Is It "Your" or "You're"? Word Can Help You


Q. The new word processing programs with grammar and spell-checking features have been very helpful, but there’s a problem that my Word spell check can’t solve. I hope you can. When I type quickly sometimes I key in “your” for “you’re,” “manger” for “manager” or “widow” for “window.” The spell check fails to catch those errors because these are real words, although not the words I want. Can you help?

A. You’re not alone on this. There is a way although it’s a little complicated because Microsoft doesn’t include a simple solution in the AutoCorrect function—the logical place for it.

The trick is to get Word to flag (with the wiggly red underscore) the troublesome words so you can take a second look at them. To do that we must trick Word into ignoring its dictionary just for those words you tend to type incorrectly by creating an “exclude” dictionary. You may be surprised to learn that such a dictionary sometimes exists in Word. Unfortunately, not only does Microsoft give it a totally unrecognizable name, but you cannot edit the file in the Word format and, worse, there is no hint of any of this in the Help file.

In Word 97, the exclude file is called Mssp2_en.exc, and, unless you’ve customized the application, you’ll find it either under C:WindowsMsappsProof or C:Program FilesCommon FilesMicrosoft SharedProof .

In Word 2000, it’s called Mssp3en. exc and you’ll find it, if at all, either at C:WindowsApplications DataMicrosoftProof or, if you’re using the multiuser feature, it’ll be under C:WindowsProfilesUserNameApplication DataMicrosoftProof .

If you can’t find it in those folders, do a search by clicking on Start, Find, Files or Folder , and search for Mssp*.exc . Note that it’s exc, not exe (the file name may or may not have the underscore, so search for it both ways).

If you have such a file, open it in Word, add the words you wish and be sure to save the file in text—not in Word—by clicking on File, Save as and then choosing the text option.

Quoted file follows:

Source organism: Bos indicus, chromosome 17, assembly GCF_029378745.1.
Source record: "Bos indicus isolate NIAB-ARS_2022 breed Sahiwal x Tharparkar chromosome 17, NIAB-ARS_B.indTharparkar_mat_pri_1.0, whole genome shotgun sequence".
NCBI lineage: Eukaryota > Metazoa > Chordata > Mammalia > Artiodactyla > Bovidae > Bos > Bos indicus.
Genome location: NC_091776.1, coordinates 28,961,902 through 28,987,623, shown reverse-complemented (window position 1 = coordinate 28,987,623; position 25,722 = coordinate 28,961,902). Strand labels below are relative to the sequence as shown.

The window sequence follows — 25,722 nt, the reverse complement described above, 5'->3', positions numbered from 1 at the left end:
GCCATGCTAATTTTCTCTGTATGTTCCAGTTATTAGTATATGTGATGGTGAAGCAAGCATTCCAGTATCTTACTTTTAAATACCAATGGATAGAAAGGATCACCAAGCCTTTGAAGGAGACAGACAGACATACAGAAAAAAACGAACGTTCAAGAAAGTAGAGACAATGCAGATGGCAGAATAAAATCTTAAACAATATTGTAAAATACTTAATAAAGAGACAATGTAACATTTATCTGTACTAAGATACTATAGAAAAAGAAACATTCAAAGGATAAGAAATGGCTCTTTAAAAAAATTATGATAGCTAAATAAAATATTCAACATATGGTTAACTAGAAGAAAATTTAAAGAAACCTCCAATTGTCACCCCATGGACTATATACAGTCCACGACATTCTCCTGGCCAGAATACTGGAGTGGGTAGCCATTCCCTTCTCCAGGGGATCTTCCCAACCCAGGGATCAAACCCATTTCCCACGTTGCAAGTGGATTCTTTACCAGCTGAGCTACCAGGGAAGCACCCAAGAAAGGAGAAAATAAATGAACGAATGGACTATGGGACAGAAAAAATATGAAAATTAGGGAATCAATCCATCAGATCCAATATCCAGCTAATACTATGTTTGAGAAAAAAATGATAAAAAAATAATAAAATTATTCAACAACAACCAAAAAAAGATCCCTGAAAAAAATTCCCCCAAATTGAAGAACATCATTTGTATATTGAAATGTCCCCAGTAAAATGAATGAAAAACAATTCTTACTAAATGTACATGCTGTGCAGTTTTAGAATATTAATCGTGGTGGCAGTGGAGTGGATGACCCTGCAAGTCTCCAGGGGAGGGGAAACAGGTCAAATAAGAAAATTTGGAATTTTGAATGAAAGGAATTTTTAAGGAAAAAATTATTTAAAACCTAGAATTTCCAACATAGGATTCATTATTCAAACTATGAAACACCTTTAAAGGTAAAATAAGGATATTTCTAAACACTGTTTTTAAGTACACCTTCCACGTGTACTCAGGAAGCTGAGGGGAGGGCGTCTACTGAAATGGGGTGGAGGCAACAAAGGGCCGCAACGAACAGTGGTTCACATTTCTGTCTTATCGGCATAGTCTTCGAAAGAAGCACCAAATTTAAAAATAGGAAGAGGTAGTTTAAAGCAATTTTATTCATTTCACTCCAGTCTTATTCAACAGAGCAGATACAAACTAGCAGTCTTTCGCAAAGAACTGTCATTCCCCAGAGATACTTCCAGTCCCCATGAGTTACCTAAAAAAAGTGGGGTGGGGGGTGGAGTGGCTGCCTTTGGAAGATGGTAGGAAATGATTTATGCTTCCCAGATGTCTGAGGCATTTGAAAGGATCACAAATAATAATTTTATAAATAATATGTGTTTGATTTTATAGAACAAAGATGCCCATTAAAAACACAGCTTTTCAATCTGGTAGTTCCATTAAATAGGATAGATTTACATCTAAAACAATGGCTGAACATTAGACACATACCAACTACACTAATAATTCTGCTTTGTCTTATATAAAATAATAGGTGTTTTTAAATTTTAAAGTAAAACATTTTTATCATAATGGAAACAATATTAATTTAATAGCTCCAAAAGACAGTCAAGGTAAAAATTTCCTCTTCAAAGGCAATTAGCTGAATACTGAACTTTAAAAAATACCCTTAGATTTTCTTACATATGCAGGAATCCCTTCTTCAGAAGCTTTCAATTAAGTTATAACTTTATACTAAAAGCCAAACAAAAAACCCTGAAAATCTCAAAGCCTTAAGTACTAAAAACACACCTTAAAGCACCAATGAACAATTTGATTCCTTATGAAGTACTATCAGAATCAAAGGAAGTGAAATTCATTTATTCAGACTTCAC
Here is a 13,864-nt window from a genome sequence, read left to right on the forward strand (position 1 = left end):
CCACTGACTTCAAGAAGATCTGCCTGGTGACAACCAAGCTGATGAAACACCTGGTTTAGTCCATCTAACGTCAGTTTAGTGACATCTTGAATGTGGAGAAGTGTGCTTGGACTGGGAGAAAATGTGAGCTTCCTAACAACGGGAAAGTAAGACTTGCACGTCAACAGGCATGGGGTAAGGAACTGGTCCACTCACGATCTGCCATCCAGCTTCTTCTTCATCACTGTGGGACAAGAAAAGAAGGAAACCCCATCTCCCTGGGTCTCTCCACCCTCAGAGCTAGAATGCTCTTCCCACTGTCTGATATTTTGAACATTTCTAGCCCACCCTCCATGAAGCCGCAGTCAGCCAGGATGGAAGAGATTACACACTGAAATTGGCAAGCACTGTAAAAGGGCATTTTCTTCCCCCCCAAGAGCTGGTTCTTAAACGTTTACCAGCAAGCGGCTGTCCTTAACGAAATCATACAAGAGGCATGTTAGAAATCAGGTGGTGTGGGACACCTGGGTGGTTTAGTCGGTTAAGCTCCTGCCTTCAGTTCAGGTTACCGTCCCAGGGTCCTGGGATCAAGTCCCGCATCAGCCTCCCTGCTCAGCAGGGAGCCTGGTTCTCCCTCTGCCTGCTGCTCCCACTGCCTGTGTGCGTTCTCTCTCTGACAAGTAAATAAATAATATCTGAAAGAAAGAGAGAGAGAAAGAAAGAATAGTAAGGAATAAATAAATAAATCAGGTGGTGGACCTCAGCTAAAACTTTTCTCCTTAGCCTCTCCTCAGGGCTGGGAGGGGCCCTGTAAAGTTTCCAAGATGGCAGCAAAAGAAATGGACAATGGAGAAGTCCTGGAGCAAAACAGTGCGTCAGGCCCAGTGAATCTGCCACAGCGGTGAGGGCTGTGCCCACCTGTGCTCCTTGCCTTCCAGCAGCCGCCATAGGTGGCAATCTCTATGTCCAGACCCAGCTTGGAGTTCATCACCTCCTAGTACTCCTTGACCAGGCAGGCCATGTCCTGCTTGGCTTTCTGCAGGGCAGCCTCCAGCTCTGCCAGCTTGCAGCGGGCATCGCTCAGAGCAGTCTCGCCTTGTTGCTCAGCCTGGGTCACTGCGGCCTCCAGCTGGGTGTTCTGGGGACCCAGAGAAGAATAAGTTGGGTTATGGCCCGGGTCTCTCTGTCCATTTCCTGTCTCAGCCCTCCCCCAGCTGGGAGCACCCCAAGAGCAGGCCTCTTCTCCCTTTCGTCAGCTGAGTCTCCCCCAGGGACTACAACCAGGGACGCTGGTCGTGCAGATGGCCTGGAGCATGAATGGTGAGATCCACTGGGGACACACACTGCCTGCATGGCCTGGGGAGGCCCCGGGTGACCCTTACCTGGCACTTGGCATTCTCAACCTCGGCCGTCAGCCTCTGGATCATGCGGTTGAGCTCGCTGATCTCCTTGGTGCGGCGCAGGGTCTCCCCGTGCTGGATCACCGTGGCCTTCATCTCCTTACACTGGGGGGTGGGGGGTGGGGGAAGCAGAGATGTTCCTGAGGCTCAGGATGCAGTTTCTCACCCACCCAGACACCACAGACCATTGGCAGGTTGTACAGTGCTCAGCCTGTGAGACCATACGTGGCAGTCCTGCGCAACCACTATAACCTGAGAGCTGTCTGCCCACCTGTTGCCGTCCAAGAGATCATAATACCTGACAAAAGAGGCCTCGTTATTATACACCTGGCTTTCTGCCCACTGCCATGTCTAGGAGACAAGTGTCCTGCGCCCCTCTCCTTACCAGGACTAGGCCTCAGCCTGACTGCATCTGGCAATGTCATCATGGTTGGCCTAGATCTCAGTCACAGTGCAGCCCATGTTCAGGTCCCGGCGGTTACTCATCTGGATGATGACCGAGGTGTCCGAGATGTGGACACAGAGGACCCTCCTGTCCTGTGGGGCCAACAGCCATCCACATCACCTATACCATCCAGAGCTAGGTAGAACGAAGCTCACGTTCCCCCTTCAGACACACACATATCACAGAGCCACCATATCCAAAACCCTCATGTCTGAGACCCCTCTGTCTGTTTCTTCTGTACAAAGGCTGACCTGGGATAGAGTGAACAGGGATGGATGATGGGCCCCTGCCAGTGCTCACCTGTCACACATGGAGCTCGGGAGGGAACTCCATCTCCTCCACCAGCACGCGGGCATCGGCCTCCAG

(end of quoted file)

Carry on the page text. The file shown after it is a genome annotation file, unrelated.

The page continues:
If you don’t have such a file, you can create it: Open a Word document, type in the words you want to flag as misspellings (once with an initial capital and once in lowercase, so both instances are included). Be sure to perform a carriage return after each word. Then save the file in C:WindowsProfilesUserNameApplication DataMicrosoftProof or in the folder where the Proof folder is situated. And then save the file in text format with this file name:

C:WindowsProfilesUserNameApplicationDataMicrosoftProofMssp3en.exc.

Before the exclude feature will work, you must close Word and restart it.

Exhibit 6

Teach Word to flag as misspelled troublesome words like “they’re” and “their” by creating an “exclude” dictionary.
Do you have a technology question for this column? Send it to Senior Editor Stanley Zarowin via e-mail at zarowin@mindspring.com or regular mail at the Journal of Accountancy, Harborside Financial Center, 201 Plaza Three, Jersey City, NJ 07311-3881. We regret that we cannot answer letters individually. If a question asked by a reader is deemed to have sufficiently broad interest, we will answer it in a forthcoming Technology Q&A column.

—The editors

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